In FIG. 8( a) scaffold 60 a includes a scaffold body portion 62 a extending between an inner end and an outer end and an attachment portion 63 a extending from the outer end of body portion 62 a. Attachment portion 63 a includes an upper tab 64 a having a rectangular shape extending upwardly from body portion 62 a and lower tab 65 a having a rectangular shape extending downwardly from body portion 62 a. Upper tab 64 a includes a pair of upper holes 66 a, and lower tab 65 a includes a pair of lower holes 67 a. Anchors, screws, staples pins or other attachment means positionable through holes 66 a, 67 a can be used to secure the attachment portion to vertebrae V1 and V2. As shown in FIG. 11( a), an anchor in the form of staples 20 e are positioned through the tabs to secure scaffold 60 a to vertebrae V1, V2. In FIG. 11(b) an anchor in the form of screws 20 d are positioned through the holes in the tab to secure scaffold 60 a to vertebrae V1, V2.

In FIG. 8( b) scaffold 60 b includes a scaffold body portion 62 b extending between an inner end and an outer end and an attachment portion 63 b extending from the outer end of body portion 62 b. Attachment portion 63 b includes an upper tab 64 b having a semi-circular shape extending upwardly from body 62 b and lower tab 65 b having a semi-circular shape extending downwardly from body portion 62 b. Upper tab 64 b includes an upper hole 66 b, and lower tab 65 b includes lower hole 67 b. Anchors, staples, screws, pins or other attachment means positionable through holes 66 b, 67 b can be used to secure the attachment portion to vertebrae V1, V2. As shown in FIG. 11( a), staples 20 e are positioned through the tabs to secure scaffold 60 b to vertebrae V1, V2. In FIG. 11( b) screws 20 d are positioned through the holes in the tabs to secure scaffold 60 b to vertebrae V1, V2.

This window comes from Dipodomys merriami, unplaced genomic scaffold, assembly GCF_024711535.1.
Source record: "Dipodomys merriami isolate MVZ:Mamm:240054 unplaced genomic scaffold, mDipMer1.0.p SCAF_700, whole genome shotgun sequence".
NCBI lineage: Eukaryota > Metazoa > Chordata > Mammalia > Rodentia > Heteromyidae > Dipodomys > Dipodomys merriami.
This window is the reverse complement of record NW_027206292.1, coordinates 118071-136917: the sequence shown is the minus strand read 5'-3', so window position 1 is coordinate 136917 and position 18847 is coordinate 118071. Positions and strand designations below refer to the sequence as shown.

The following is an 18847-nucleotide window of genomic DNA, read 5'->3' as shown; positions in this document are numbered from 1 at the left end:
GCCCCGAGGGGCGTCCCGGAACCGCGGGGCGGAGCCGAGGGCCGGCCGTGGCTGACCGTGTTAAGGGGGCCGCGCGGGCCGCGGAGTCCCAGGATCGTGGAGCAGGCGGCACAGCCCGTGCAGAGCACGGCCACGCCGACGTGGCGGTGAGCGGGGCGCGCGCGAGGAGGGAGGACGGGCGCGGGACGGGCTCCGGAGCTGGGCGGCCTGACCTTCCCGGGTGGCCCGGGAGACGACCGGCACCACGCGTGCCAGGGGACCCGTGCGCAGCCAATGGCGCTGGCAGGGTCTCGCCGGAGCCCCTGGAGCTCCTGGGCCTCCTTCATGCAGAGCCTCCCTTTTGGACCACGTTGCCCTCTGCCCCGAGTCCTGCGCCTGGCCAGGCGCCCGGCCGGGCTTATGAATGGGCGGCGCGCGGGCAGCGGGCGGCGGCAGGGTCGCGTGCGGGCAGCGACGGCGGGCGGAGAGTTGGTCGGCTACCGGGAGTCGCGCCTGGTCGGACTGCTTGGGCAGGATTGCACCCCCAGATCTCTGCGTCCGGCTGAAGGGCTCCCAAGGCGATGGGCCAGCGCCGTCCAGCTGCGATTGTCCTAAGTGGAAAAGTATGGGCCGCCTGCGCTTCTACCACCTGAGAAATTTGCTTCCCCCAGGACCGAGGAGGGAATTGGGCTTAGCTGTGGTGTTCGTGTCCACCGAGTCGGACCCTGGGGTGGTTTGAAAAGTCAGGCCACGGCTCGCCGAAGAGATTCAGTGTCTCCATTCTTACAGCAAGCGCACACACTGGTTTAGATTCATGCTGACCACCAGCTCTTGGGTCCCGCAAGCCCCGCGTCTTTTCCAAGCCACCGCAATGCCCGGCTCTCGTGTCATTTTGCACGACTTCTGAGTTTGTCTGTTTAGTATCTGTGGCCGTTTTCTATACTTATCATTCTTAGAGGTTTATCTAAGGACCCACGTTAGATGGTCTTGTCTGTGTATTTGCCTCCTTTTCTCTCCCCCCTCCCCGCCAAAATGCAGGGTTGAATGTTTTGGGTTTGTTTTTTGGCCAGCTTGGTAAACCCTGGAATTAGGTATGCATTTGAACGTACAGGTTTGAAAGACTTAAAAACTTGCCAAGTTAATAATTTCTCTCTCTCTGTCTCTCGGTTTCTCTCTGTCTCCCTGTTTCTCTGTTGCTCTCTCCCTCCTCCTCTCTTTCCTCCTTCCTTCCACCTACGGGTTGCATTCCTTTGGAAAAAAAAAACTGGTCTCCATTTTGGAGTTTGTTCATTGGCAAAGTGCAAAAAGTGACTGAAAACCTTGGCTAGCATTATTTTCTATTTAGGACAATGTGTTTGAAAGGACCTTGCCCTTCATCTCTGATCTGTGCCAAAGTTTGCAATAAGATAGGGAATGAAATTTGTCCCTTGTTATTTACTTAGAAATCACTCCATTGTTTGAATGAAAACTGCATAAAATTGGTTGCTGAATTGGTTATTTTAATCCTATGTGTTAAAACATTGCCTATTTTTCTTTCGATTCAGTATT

In FIG. 8( c) scaffold 60 c includes a scaffold body portion 62 c extending between an inner end and an outer end and an attachment portion 63 c extending from the outer end of body portion 62 c. Attachment portion 63 c includes an upper tab 64 c having a semi-circular shape extending upwardly from body 62 c and a lower tab 65 c having a semi-circular shape extending downwardly from body portion 62 c. Suture anchors, screws, pins or staples or other attachment means positionable through the upper and lower tabs 64 c, 65 c can be used to secure the attachment portion to vertebra V1, V2. As shown in FIG. 11( a), staples 20 e are positioned through the tabs to secure scaffold 60 c to vertebrae V1, V2. In FIG. 11( b) screws 20 d are positioned directly through the tabs to secure scaffold 60 c to vertebrae V1, V2.

In FIG. 8( d) scaffold 60 d includes a scaffold body portion 62 d extending between an inner end and an outer end and an attachment portion 63 d extending from the outer end of body portion 62 d. Attachment portion 63 d includes an upper tab 64 d having an elongated, reduced width shape extending upwardly from body 62 d and a lower tab 65 d having an elongated, reduced width shape extending downwardly from body portion 62 d. As shown in FIG. 11( c), these elongated, reduced width tabs can be attached to or engaged by an embedded anchor, such as the gull anchor 20 d, with the attachment member partially embedded into vertebrae V1, V2 along with the anchor. In yet another form, the upper and lower tabs can be pushed into bores formed in vertebrae V1, V2, and held in place in the bore by positioning an anchor in the bore alongside the tab, such as threaded interference anchor 20 f shown in FIG. 11( d).